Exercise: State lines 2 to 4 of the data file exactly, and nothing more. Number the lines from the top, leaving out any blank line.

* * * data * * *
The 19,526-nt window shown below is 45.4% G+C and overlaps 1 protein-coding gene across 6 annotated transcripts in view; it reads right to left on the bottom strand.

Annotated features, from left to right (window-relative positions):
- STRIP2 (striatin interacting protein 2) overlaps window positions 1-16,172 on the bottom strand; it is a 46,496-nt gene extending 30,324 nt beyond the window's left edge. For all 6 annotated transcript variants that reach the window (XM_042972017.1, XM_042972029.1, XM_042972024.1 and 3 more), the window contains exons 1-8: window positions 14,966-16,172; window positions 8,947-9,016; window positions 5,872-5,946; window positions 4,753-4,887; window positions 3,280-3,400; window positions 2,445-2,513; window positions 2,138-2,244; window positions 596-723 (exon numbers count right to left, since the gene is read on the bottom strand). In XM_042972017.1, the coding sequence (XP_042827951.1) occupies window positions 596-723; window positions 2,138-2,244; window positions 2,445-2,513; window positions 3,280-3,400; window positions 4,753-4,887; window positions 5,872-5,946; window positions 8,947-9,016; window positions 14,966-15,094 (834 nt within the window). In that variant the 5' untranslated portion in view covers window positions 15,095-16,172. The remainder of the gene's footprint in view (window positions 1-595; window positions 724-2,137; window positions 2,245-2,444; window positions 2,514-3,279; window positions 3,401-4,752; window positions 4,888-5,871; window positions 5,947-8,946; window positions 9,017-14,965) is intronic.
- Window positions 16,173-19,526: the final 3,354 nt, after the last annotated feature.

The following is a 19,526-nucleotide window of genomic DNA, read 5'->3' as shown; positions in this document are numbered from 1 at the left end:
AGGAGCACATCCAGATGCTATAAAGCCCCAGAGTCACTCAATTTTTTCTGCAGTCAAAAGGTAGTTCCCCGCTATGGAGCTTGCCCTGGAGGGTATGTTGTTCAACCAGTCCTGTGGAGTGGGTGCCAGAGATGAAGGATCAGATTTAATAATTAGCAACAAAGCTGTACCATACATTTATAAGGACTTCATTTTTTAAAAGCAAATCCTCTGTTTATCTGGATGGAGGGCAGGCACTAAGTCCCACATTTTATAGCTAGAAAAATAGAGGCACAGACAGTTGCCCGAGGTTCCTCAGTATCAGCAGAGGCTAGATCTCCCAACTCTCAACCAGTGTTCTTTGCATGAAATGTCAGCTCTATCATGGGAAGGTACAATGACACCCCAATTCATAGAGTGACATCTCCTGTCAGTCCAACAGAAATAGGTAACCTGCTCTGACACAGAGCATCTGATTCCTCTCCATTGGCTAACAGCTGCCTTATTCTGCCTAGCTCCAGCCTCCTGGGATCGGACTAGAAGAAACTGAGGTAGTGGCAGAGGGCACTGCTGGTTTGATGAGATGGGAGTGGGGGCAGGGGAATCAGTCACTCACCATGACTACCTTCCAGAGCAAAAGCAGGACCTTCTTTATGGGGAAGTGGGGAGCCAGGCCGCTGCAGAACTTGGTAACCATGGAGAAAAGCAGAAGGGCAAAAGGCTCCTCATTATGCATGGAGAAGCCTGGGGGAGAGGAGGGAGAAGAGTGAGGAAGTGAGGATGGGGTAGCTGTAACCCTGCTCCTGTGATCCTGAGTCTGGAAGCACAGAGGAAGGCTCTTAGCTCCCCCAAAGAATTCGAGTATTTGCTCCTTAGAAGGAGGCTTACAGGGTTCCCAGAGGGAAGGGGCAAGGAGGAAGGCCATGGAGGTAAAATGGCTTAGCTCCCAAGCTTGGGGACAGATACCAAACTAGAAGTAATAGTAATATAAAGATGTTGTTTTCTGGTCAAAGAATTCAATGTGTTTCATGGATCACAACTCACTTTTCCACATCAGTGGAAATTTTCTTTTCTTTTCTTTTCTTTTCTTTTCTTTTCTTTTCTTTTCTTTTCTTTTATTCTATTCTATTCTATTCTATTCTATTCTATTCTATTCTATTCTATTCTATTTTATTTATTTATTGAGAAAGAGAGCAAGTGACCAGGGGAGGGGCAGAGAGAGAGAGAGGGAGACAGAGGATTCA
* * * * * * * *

Annotated features, from left to right (window-relative positions):
- STRIP2 (striatin interacting protein 2) overlaps window positions 1-16,172 on the bottom strand; it is a 46,496-nt gene extending 30,324 nt beyond the window's left edge. For all 6 annotated transcript variants that reach the window (XM_042972017.1, XM_042972029.1, XM_042972024.1 and 3 more), the window contains exons 1-8: window positions 14,966-16,172; window positions 8,947-9,016; window positions 5,872-5,946; window positions 4,753-4,887; window positions 3,280-3,400; window positions 2,445-2,513; window positions 2,138-2,244; window positions 596-723 (exon numbers count right to left, since the gene is read on the bottom strand). In XM_042972017.1, the coding sequence (XP_042827951.1) occupies window positions 596-723; window positions 2,138-2,244; window positions 2,445-2,513; window positions 3,280-3,400; window positions 4,753-4,887; window positions 5,872-5,946; window positions 8,947-9,016; window positions 14,966-15,094 (834 nt within the window). In that variant the 5' untranslated portion in view covers window positions 15,095-16,172. The remainder of the gene's footprint in view (window positions 1-595; window positions 724-2,137; window positions 2,245-2,444; window positions 2,514-3,279; window positions 3,401-4,752; window positions 4,888-5,871; window positions 5,947-8,946; window positions 9,017-14,965) is intronic.
- Window positions 16,173-19,526: the final 3,354 nt, after the last annotated feature.